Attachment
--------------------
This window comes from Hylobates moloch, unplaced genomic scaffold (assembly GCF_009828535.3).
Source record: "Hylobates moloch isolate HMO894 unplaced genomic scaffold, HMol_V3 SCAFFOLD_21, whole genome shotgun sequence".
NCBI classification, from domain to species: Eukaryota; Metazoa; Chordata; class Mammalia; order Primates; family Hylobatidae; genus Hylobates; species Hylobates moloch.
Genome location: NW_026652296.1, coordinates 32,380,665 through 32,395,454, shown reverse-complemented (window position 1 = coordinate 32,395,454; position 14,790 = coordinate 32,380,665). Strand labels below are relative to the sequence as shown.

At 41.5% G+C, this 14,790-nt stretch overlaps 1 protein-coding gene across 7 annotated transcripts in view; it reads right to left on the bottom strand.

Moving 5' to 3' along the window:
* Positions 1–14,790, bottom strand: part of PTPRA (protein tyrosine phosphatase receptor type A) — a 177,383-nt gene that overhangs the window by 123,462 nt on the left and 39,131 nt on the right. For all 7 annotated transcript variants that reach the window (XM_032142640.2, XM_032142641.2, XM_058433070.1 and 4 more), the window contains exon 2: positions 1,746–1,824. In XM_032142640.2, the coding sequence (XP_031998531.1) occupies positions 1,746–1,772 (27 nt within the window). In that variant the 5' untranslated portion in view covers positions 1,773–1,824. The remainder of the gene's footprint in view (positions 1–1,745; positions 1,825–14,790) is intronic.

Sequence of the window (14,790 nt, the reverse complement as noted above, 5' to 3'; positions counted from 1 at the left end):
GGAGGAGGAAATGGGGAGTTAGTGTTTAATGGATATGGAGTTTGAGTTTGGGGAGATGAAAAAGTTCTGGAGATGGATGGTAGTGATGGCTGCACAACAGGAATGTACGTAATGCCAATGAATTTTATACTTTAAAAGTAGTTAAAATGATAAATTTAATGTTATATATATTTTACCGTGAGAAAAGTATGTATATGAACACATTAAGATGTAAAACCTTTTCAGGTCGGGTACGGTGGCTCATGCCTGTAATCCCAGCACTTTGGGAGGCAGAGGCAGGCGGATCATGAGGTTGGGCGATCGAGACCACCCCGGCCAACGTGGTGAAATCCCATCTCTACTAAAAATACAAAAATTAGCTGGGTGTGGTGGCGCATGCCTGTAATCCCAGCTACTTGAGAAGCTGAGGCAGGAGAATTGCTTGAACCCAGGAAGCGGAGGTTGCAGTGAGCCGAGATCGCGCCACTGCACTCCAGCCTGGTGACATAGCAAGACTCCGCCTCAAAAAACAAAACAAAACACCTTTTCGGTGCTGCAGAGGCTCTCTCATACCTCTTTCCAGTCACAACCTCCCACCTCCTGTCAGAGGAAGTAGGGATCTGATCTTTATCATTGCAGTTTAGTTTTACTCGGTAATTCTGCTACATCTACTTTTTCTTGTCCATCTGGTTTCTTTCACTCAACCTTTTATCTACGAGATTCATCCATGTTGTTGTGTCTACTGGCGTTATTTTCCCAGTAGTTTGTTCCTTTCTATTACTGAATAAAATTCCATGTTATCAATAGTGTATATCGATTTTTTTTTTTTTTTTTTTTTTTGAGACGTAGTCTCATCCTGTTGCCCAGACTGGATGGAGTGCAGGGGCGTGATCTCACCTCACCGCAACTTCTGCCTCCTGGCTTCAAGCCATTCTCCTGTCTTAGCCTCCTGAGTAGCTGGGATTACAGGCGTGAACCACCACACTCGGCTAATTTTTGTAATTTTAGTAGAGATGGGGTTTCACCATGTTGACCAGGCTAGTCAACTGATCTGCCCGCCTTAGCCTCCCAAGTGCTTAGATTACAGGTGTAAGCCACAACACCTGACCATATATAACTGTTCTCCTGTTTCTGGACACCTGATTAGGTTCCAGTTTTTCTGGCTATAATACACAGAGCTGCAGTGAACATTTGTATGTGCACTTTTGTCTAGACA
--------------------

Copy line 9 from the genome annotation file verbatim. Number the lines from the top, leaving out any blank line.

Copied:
GGAGGAGGAAATGGGGAGTTAGTGTTTAATGGATATGGAGTTTGAGTTTGGGGAGATGAAAAAGTTCTGGAGATGGATGGTAGTGATGGCTGCACAACAGGAATGTACGTAATGCCAATGAATTTTATACTTTAAAAGTAGTTAAAATGATAAATTTAATGTTATATATATTTTACCGTGAGAAAAGTATGTATATGAACACATTAAGATGTAAAACCTTTTCAGGTCGGGTACGGTGGCTCATGCCTGTAATCCCAGCACTTTGGGAGGCAGAGGCAGGCGGATCATGAGGTTGGGCGATCGAGACCACCCCGGCCAACGTGGTGAAATCCCATCTCTACTAAAAATACAAAAATTAGCTGGGTGTGGTGGCGCATGCCTGTAATCCCAGCTACTTGAGAAGCTGAGGCAGGAGAATTGCTTGAACCCAGGAAGCGGAGGTTGCAGTGAGCCGAGATCGCGCCACTGCACTCCAGCCTGGTGACATAGCAAGACTCCGCCTCAAAAAACAAAACAAAACACCTTTTCGGTGCTGCAGAGGCTCTCTCATACCTCTTTCCAGTCACAACCTCCCACCTCCTGTCAGAGGAAGTAGGGATCTGATCTTTATCATTGCAGTTTAGTTTTACTCGGTAATTCTGCTACATCTACTTTTTCTTGTCCATCTGGTTTCTTTCACTCAACCTTTTATCTACGAGATTCATCCATGTTGTTGTGTCTACTGGCGTTATTTTCCCAGTAGTTTGTTCCTTTCTATTACTGAATAAAATTCCATGTTATCAATAGTGTATATCGATTTTTTTTTTTTTTTTTTTTTTTGAGACGTAGTCTCATCCTGTTGCCCAGACTGGATGGAGTGCAGGGGCGTGATCTCACCTCACCGCAACTTCTGCCTCCTGGCTTCAAGCCATTCTCCTGTCTTAGCCTCCTGAGTAGCTGGGATTACAGGCGTGAACCACCACACTCGGCTAATTTTTGTAATTTTAGTAGAGATGGGGTTTCACCATGTTGACCAGGCTAGTCAACTGATCTGCCCGCCTTAGCCTCCCAAGTGCTTAGATTACAGGTGTAAGCCACAACACCTGACCATATATAACTGTTCTCCTGTTTCTGGACACCTGATTAGGTTCCAGTTTTTCTGGCTATAATACACAGAGCTGCAGTGAACATTTGTATGTGCACTTTTGTCTAGACA